Case Study – Research 2.0: Ready to Go Viral!

In a recent eSeminar — Research 2.0: Ready to Go Viral! — Chris Williams, the developer of Research 2.0, and Jack Roehrig, Executive Director of, discussed some of the exciting ways social media is changing investment reporting. Chris has worked in the investment research space for more than 17 years, and Jack has been at the heart of discussions in the investment community on defining an open standard for categorizing, tagging, and distributing global investment research.

You can learn about Research 2.0, the work of, and see a demo on how analysts can integrate social media into their investment reporting by watching the 60-minute eSeminar. Here’s more from Chris on Research 2.0 and from Jack on what it means for the investment community.

Q&A with Chris Williams, Research 2.0: How Social Media Can Lead to More Commission Dollars

Q&A with Jack Roehrig, How Structure Can Help You – and Your Clients – Find Research Faster

Q&A with Chris Williams, Research 2.0

Julie: What is Research 2.0

Chris: Research 2.0 places a social media layer between clients and the consumption of investment research. This will facilitate collaborative exchanges between analysts, their clients, and sales. The goal is to create deeper client engagement, which should lead to more commission dollars. These social networking opportunities – connecting with others – are made possible by social media tools such as instant messaging, interactive blogs, and other technologies.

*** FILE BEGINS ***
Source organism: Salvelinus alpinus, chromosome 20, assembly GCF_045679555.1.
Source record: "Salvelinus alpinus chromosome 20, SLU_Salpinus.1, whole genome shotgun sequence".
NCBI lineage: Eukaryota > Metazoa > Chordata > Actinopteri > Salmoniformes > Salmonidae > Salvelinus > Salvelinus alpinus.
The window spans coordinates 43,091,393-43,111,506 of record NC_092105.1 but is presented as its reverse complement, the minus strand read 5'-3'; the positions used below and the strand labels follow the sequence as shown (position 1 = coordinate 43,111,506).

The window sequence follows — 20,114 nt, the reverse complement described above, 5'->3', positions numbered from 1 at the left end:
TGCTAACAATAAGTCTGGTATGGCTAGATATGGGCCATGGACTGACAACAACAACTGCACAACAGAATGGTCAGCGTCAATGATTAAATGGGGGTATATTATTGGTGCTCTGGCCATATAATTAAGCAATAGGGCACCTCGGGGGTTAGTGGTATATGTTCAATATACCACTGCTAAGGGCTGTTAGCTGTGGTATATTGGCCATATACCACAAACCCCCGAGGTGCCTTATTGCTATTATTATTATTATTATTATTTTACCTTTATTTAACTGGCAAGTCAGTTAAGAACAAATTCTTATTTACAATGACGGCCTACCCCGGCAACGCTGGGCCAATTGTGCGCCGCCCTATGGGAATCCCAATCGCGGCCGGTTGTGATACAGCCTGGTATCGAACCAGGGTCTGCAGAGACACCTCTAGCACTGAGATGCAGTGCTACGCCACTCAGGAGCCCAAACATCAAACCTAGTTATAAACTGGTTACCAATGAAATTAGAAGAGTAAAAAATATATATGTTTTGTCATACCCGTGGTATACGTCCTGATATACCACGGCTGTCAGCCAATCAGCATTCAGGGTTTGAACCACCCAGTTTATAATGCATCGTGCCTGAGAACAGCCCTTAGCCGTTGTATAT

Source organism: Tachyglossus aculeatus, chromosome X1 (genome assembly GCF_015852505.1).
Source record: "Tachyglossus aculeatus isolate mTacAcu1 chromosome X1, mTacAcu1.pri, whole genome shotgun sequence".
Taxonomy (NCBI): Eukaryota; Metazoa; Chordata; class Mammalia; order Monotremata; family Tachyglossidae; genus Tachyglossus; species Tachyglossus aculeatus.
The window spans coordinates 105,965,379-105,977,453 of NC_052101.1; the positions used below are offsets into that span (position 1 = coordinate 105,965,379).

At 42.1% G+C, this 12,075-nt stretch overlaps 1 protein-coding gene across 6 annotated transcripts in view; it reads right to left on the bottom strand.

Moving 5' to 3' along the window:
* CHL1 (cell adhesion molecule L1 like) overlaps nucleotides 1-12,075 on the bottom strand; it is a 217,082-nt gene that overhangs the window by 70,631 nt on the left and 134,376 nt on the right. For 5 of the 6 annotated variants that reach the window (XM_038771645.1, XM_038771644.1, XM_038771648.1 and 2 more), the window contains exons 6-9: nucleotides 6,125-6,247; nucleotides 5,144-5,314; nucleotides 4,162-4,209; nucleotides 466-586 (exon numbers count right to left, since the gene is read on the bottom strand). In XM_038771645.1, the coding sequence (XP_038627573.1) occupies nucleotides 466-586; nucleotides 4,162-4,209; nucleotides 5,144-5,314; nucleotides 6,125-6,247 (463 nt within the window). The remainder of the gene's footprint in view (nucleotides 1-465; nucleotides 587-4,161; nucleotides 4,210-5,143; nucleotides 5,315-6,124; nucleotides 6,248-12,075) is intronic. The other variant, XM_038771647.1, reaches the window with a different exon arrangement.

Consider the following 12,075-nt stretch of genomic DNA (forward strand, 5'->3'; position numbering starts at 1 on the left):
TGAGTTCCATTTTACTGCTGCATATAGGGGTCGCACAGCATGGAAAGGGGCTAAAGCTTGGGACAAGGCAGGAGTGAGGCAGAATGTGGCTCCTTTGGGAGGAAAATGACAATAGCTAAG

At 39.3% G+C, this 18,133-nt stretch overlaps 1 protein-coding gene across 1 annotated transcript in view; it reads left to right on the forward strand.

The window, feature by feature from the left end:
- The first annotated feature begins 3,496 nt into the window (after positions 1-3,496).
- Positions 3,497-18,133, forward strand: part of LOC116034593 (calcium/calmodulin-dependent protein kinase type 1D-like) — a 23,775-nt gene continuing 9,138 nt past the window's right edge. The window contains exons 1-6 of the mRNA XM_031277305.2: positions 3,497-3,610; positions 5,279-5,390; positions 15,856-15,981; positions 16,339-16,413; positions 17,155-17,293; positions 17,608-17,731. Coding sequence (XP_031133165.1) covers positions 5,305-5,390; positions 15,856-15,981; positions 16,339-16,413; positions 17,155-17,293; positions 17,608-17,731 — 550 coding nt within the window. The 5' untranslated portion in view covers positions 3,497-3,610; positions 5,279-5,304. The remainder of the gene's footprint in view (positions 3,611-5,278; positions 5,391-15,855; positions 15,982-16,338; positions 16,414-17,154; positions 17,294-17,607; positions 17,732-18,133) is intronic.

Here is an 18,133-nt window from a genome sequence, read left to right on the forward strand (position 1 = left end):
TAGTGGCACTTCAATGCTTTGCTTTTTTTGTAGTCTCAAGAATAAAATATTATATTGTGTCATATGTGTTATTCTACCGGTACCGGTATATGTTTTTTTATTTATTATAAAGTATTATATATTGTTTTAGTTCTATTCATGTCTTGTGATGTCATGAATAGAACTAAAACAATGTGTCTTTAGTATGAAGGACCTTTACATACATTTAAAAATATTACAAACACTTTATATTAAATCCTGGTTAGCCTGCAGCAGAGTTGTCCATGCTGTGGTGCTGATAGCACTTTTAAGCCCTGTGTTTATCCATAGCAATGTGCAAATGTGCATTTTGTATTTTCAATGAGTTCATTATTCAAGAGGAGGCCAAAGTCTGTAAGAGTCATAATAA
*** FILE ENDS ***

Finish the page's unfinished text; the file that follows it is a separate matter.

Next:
To take one example, Research 2.0 will deliver efficiencies that will allow analysts to give tier-two, three, or four clients more personal service, which in turn can generate additional revenue from underserved segments.

Julie: What gave you the idea for Research 2.0, and what prompted you to identify what you’re seeing with a unique name?

Chris: What prompted me to articulate “Research 2.0” was really just watching how social media and the especially the iPad are becoming part of the fabric of our every-day lives and the opportunities they present. When the iPad first came out, sell-side firms wanted to release their own iPad apps so their clients could access their reports there – and many did.

But in their race to be the first to get to the iPad, all they accomplished was delivering the same standard print or PDF-based reports, similar to what we saw in the publishing industry with newspapers and magazines. They weren’t taking advantage of the unique capabilities of the iPad or social media.

Julie: And why do you think this was the case?

Chris: Research is in the same place as traditional media was a couple of years back. Like them, many research reports are still published on daily, weekly, or monthly schedules. As with any periodical, the information is no longer timely or relevant because the protocol of producing that information gets in the way of distributing it.

So what these first iPad apps did was dabble with the new media without being fully aware of the opportunity they were missing had they offered new types of content. In other words, these Research 2.0-like products were being displayed as Research 1.0 products.

And until firms move beyond the standard research report, this distinction between old and new media will not evolve. Only through focused projects within and across research providers and emerging technology discussions about new ways to package research, like those Jack and are having, will we see Research 2.0 become the new standard.

Julie: What are some of the implications of new ways to package research?

Chris: Consider this – in contrast to a traditional report with its associated production costs, what if there’s little or no cost associated with delivering information? Such as posting a link to a news story and having an RSS feed send it out. This means the analyst has done less work, the burden of the full publishing process is reduced, and clients get real-time information. We’ve never had media to satisfy this possibility like we have today.

Julie: Tell me more about the influence of social media on the research business model. How and why did you put these two ideas together?